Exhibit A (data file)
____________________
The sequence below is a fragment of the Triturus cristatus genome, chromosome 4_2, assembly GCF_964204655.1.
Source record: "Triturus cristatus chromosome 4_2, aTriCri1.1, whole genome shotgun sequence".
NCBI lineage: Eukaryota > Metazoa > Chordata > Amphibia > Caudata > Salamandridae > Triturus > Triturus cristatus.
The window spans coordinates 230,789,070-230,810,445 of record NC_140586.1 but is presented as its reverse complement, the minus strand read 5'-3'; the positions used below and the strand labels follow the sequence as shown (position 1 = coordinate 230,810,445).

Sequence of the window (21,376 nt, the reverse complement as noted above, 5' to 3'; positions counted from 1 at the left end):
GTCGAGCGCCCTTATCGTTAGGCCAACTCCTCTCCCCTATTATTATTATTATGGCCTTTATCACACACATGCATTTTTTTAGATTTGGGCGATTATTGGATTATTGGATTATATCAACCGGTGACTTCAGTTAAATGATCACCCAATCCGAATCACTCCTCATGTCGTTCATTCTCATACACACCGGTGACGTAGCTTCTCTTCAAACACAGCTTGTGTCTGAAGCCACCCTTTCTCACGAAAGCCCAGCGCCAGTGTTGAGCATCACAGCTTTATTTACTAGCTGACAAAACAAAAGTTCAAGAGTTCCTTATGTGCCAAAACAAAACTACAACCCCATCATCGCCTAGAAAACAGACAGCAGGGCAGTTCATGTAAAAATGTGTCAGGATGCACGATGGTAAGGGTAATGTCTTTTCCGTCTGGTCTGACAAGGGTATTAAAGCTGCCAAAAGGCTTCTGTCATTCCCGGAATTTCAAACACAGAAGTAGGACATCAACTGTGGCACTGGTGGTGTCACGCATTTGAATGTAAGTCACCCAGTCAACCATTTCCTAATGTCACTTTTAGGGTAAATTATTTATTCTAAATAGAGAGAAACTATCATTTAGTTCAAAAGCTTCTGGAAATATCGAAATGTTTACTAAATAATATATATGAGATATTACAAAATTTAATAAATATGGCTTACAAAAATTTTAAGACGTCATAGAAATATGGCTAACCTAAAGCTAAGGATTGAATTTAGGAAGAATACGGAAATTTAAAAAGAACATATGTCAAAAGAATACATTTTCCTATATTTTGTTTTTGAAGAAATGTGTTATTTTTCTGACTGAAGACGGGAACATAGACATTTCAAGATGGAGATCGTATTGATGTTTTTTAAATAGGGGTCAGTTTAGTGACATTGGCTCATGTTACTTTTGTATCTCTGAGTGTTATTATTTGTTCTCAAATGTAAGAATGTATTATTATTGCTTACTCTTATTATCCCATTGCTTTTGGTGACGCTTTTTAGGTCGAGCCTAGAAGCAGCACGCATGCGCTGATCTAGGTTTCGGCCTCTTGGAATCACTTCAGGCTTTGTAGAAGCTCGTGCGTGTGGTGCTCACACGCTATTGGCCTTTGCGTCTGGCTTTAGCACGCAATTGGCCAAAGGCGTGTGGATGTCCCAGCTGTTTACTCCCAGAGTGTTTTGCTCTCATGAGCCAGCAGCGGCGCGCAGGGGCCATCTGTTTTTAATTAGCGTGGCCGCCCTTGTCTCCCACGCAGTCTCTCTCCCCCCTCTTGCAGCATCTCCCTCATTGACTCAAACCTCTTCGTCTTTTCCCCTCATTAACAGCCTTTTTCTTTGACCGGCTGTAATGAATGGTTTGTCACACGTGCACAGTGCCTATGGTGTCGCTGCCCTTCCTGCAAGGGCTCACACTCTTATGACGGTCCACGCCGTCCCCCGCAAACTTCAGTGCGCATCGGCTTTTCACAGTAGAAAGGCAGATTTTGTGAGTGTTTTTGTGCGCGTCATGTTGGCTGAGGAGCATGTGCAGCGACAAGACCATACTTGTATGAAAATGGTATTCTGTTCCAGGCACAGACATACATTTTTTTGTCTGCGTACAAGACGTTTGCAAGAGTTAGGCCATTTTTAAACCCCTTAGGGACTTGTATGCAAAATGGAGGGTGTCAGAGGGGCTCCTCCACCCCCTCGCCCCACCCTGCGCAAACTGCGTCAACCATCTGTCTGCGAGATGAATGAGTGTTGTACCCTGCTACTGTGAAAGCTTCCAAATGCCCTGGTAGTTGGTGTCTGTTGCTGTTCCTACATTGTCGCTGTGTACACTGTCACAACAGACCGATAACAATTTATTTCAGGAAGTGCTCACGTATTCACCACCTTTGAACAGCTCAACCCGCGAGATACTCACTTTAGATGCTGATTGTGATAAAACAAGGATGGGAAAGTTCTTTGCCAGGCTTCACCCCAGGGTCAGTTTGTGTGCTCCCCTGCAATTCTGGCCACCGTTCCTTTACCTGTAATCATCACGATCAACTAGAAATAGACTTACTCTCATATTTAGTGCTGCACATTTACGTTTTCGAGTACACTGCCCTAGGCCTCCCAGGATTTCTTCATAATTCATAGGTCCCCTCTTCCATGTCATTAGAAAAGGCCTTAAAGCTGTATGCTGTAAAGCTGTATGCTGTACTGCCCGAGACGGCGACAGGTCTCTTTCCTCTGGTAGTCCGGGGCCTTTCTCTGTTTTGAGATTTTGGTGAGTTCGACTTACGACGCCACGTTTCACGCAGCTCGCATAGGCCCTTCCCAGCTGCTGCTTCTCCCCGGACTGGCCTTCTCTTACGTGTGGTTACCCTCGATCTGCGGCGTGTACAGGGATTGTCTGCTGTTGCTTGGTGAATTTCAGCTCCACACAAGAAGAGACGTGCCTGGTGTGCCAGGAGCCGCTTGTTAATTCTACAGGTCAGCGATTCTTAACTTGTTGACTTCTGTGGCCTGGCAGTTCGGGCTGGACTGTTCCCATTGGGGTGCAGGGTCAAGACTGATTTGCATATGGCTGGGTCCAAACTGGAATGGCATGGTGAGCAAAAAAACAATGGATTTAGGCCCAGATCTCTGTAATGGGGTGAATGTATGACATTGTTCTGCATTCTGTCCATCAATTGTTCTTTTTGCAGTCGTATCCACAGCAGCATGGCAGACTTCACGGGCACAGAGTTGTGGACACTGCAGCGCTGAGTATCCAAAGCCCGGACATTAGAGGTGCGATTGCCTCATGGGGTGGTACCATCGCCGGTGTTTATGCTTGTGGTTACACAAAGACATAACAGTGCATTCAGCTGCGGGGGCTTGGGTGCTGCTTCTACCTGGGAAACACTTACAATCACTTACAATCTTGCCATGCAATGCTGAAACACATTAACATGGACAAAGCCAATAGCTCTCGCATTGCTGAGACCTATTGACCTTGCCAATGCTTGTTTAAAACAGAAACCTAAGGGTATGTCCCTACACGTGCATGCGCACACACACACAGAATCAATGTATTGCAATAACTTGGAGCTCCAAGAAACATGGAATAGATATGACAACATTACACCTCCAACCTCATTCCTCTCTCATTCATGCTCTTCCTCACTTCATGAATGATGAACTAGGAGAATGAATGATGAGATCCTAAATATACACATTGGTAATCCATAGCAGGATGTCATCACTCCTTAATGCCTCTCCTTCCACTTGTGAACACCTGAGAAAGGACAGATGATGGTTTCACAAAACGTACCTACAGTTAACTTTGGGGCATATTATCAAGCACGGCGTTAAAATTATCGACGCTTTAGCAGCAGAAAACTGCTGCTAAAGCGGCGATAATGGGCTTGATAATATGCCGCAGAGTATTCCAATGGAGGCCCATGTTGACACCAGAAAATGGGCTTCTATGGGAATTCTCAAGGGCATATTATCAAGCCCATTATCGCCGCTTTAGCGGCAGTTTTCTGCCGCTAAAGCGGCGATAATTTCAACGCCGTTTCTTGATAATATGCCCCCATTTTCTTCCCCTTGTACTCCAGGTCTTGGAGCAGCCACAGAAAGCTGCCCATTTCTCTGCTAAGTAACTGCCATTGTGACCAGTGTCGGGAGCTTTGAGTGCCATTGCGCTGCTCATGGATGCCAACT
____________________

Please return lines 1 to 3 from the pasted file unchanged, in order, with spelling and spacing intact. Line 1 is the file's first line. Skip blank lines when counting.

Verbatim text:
The sequence below is a fragment of the Triturus cristatus genome, chromosome 4_2, assembly GCF_964204655.1.
Source record: "Triturus cristatus chromosome 4_2, aTriCri1.1, whole genome shotgun sequence".
NCBI lineage: Eukaryota > Metazoa > Chordata > Amphibia > Caudata > Salamandridae > Triturus > Triturus cristatus.